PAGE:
Choicepoint is one of the prime contractors for the implementation of the Patriot Act and in turn, to be ‘Choicepoint compliant’ means that all third party suppliers are tied directly to the Choicepoint way of doing business and it’s no coincidence that a prime contractor for the Patriot Act and the construction of the corporate security state is Sybase, a company owned in part by Marvin P. Bush, younger brother of George W Bush.
Choicepoint is also the company that ‘cooked the books’ in Florida that erased 57,000 names from the voter roles that enabled Bush to steal the 2000 election. Business and government become one and the same thing.
Secondly, the concentration of ownership of the media has centralised ‘news’ gathering, enabling corporate owners to control the content and flow of information from the corporate centre. Increasingly, the individual ‘journalist’ is simply a supplier of the raw material, the ‘product’, with control now in the hands of a central editorial office. In turn, the editorial office is merely a component in larger enterprise that ‘freezes’ and ‘refreezes’ products for a variety of different media markets.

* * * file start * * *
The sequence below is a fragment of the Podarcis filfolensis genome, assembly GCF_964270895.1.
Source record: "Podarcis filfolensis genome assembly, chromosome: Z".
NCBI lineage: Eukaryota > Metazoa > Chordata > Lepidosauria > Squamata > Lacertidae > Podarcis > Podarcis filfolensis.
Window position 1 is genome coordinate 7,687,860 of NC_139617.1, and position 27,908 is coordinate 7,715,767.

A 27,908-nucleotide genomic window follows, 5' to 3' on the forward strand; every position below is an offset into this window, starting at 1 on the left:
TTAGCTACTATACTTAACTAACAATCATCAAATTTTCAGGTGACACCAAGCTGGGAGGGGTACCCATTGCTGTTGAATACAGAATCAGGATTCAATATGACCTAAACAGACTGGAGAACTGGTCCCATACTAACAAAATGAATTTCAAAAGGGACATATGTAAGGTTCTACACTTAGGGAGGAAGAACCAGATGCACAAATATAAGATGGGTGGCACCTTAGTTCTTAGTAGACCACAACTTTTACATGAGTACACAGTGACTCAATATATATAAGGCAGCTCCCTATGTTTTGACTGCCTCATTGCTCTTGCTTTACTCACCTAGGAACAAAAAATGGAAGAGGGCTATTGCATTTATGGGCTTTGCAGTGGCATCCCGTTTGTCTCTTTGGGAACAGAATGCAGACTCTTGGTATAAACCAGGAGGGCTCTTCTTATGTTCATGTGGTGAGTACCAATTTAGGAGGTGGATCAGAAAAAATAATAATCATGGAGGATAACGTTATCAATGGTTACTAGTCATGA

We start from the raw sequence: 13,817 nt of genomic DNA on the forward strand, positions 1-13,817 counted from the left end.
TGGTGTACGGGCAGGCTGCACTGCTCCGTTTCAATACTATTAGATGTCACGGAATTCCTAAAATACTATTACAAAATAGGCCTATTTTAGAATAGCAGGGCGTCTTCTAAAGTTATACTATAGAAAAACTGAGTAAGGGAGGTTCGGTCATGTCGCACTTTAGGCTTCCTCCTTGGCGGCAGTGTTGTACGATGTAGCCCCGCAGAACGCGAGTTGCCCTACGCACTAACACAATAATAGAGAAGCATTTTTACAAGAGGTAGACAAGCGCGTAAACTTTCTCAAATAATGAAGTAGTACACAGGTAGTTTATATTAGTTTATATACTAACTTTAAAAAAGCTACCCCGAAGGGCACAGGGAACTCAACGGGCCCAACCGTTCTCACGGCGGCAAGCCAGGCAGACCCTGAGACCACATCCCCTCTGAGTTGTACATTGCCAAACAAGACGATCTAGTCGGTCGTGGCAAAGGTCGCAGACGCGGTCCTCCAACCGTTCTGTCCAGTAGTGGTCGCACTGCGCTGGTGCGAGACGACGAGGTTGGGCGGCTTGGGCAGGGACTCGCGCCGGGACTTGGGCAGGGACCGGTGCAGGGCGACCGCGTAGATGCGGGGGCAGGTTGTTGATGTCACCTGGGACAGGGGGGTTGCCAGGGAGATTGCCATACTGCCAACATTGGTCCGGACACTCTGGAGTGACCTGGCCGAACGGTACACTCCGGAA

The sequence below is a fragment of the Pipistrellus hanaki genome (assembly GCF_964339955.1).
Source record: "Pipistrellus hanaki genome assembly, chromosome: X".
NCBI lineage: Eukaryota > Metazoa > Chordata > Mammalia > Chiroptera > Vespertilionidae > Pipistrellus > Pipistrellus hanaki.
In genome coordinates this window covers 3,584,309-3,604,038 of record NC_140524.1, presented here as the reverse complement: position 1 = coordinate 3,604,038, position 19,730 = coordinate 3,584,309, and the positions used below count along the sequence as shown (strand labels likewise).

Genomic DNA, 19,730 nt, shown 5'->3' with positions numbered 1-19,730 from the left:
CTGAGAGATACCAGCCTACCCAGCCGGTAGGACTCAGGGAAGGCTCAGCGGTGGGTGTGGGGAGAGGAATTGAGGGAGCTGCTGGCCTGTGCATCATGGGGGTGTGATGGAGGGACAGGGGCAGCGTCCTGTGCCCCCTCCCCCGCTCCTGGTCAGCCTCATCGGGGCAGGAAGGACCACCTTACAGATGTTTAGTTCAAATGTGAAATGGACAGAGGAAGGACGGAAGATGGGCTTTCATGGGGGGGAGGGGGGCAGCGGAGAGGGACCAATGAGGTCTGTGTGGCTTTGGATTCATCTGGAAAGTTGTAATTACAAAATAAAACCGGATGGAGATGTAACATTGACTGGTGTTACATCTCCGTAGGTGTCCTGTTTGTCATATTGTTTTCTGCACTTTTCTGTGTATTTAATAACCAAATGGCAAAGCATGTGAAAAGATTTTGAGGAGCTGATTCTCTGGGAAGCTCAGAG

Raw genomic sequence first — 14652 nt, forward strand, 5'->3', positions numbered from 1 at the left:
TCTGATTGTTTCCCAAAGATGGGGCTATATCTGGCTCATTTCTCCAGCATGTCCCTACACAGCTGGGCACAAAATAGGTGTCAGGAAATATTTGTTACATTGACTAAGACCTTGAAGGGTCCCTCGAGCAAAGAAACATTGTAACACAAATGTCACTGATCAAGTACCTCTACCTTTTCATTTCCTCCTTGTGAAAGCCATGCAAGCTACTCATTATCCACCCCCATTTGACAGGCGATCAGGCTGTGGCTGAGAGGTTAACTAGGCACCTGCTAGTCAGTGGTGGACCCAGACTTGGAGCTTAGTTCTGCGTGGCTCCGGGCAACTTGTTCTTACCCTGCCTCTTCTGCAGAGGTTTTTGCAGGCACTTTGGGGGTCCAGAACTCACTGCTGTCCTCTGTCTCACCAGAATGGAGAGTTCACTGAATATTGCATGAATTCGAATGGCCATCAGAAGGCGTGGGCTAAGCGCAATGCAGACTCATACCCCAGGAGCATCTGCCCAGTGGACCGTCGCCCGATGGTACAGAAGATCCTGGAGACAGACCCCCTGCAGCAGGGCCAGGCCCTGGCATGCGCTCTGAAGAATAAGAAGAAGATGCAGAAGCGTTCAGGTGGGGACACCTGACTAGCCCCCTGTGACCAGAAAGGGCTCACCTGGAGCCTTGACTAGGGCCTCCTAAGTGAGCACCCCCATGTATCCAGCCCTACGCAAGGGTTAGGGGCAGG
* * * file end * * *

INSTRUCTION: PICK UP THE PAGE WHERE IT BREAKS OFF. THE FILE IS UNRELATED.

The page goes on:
Thirdly, the ‘press’ in the traditional sense (print, tv and radio) is no more. Instead, it has not only become a vehicle for the advertising both of products and of government/corporate propaganda but with the increasing privatisation of many of the state’s functions, the line between the two is fast disappearing.
Fourthly, as the ownership of intellectual property becomes the ‘final frontier’ in the clash between the public and private spheres, the ‘media’ is just one facet of the total control of the information process. Through its ownership of the scientific/technological processes that underpin the appropriation of intellectual property, the corporations that also own the media outlets, increasingly dictate the nature of how the media functions and critically, where. Tony Blair’s ‘spin doctors’ are all drawn from the advertising and public relations world and bring with them a totally ‘amoral’ approach to the selling of government policies. Selling the war in Iraq or selling toothpaste, it makes no difference, both are ‘products’ that have to be sold.
As the state increasingly withdraws from key spheres of public life, especially education, the arts, sport and entertainment (the so-called creative industries), the ‘media’ has extended its influence into these areas in the guise of sponsorship and underwriting. And this is a global phenomenon that extends even to remote areas of the world. What was previously perceived as advertising and propaganda is now effectively the ‘branding’ of a way of life – the western way of life. The fusion is now complete and the effect pervasive and all-embracing – the total corporatisation of public spaces.